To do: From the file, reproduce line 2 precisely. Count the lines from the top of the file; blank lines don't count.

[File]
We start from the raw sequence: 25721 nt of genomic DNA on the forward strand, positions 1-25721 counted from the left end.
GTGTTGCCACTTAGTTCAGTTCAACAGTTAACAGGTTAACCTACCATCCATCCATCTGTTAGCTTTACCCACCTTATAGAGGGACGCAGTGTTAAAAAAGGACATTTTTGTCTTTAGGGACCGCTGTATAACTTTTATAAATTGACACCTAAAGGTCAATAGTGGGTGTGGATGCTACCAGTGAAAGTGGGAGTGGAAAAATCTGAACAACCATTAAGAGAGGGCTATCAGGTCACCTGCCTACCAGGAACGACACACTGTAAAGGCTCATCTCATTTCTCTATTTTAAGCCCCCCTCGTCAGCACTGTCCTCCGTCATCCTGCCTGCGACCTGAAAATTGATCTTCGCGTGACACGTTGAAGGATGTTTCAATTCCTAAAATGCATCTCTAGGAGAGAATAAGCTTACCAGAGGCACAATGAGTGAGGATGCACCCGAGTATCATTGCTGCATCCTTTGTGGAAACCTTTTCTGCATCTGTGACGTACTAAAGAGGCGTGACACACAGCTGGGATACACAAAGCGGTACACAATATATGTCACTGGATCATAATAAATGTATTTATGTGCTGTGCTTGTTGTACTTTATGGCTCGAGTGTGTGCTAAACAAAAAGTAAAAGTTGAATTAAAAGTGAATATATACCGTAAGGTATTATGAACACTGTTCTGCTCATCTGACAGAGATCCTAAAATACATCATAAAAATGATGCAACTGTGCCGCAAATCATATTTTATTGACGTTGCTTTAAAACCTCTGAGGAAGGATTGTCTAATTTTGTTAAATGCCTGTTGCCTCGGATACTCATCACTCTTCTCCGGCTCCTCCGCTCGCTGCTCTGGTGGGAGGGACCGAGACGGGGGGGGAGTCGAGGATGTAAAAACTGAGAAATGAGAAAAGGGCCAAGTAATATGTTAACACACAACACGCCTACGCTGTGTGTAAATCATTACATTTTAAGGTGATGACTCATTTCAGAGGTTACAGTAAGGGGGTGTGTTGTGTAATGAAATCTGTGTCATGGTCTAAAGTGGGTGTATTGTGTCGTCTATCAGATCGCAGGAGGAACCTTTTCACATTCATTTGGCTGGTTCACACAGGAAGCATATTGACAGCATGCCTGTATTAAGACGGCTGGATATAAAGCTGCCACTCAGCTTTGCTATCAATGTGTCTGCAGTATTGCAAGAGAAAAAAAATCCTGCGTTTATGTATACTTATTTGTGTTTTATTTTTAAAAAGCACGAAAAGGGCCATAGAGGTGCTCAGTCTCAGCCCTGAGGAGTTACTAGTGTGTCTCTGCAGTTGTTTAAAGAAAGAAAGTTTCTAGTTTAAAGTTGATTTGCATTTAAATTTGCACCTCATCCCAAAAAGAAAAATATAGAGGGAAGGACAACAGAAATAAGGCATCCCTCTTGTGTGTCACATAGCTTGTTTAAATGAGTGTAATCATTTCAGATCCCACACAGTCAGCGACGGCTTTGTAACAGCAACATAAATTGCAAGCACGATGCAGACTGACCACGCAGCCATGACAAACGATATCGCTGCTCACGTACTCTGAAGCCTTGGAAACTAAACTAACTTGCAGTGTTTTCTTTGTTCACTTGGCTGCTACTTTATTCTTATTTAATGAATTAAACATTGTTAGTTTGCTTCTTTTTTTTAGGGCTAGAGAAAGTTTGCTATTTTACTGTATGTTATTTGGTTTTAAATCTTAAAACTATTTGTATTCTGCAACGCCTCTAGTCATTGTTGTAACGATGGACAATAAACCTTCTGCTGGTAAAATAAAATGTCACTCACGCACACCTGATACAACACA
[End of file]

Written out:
GTGTTGCCACTTAGTTCAGTTCAACAGTTAACAGGTTAACCTACCATCCATCCATCTGTTAGCTTTACCCACCTTATAGAGGGACGCAGTGTTAAAAAAGGACATTTTTGTCTTTAGGGACCGCTGTATAACTTTTATAAATTGACACCTAAAGGTCAATAGTGGGTGTGGATGCTACCAGTGAAAGTGGGAGTGGAAAAATCTGAACAACCATTAAGAGAGGGCTATCAGGTCACCTGCCTACCAGGAACGACACACTGTAAAGGCTCATCTCATTTCTCTATTTTAAGCCCCCCTCGTCAGCACTGTCCTCCGTCATCCTGCCTGCGACCTGAAAATTGATCTTCGCGTGACACGTTGAAGGATGTTTCAATTCCTAAAATGCATCTCTAGGAGAGAATAAGCTTACCAGAGGCACAATGAGTGAGGATGCACCCGAGTATCATTGCTGCATCCTTTGTGGAAACCTTTTCTGCATCTGTGACGTACTAAAGAGGCGTGACACACAGCTGGGATACACAAAGCGGTACACAATATATGTCACTGGATCATAATAAATGTATTTATGTGCTGTGCTTGTTGTACTTTATGGCTCGAGTGTGTGCTAAACAAAAAGTAAAAGTTGAATTAAAAGTGAATATATACCGTAAGGTATTATGAACACTGTTCTGCTCATCTGACAGAGATCCTAAAATACATCATAAAAATGATGCAACTGTGCCGCAAATCATATTTTATTGACGTTGCTTTAAAACCTCTGAGGAAGGATTGTCTAATTTTGTTAAATGCCTGTTGCCTCGGATACTCATCACTCTTCTCCGGCTCCTCCGCTCGCTGCTCTGGTGGGAGGGACCGAGACGGGGGGGGAGTCGAGGATGTAAAAACTGAGAAATGAGAAAAGGGCCAAGTAATATGTTAACACACAACACGCCTACGCTGTGTGTAAATCATTACATTTTAAGGTGATGACTCATTTCAGAGGTTACAGTAAGGGGGTGTGTTGTGTAATGAAATCTGTGTCATGGTCTAAAGTGGGTGTATTGTGTCGTCTATCAGATCGCAGGAGGAACCTTTTCACATTCATTTGGCTGGTTCACACAGGAAGCATATTGACAGCATGCCTGTATTAAGACGGCTGGATATAAAGCTGCCACTCAGCTTTGCTATCAATGTGTCTGCAGTATTGCAAGAGAAAAAAAATCCTGCGTTTATGTATACTTATTTGTGTTTTATTTTTAAAAAGCACGAAAAGGGCCATAGAGGTGCTCAGTCTCAGCCCTGAGGAGTTACTAGTGTGTCTCTGCAGTTGTTTAAAGAAAGAAAGTTTCTAGTTTAAAGTTGATTTGCATTTAAATTTGCACCTCATCCCAAAAAGAAAAATATAGAGGGAAGGACAACAGAAATAAGGCATCCCTCTTGTGTGTCACATAGCTTGTTTAAATGAGTGTAATCATTTCAGATCCCACACAGTCAGCGACGGCTTTGTAACAGCAACATAAATTGCAAGCACGATGCAGACTGACCACGCAGCCATGACAAACGATATCGCTGCTCACGTACTCTGAAGCCTTGGAAACTAAACTAACTTGCAGTGTTTTCTTTGTTCACTTGGCTGCTACTTTATTCTTATTTAATGAATTAAACATTGTTAGTTTGCTTCTTTTTTTTAGGGCTAGAGAAAGTTTGCTATTTTACTGTATGTTATTTGGTTTTAAATCTTAAAACTATTTGTATTCTGCAACGCCTCTAGTCATTGTTGTAACGATGGACAATAAACCTTCTGCTGGTAAAATAAAATGTCACTCACGCACACCTGATACAACACA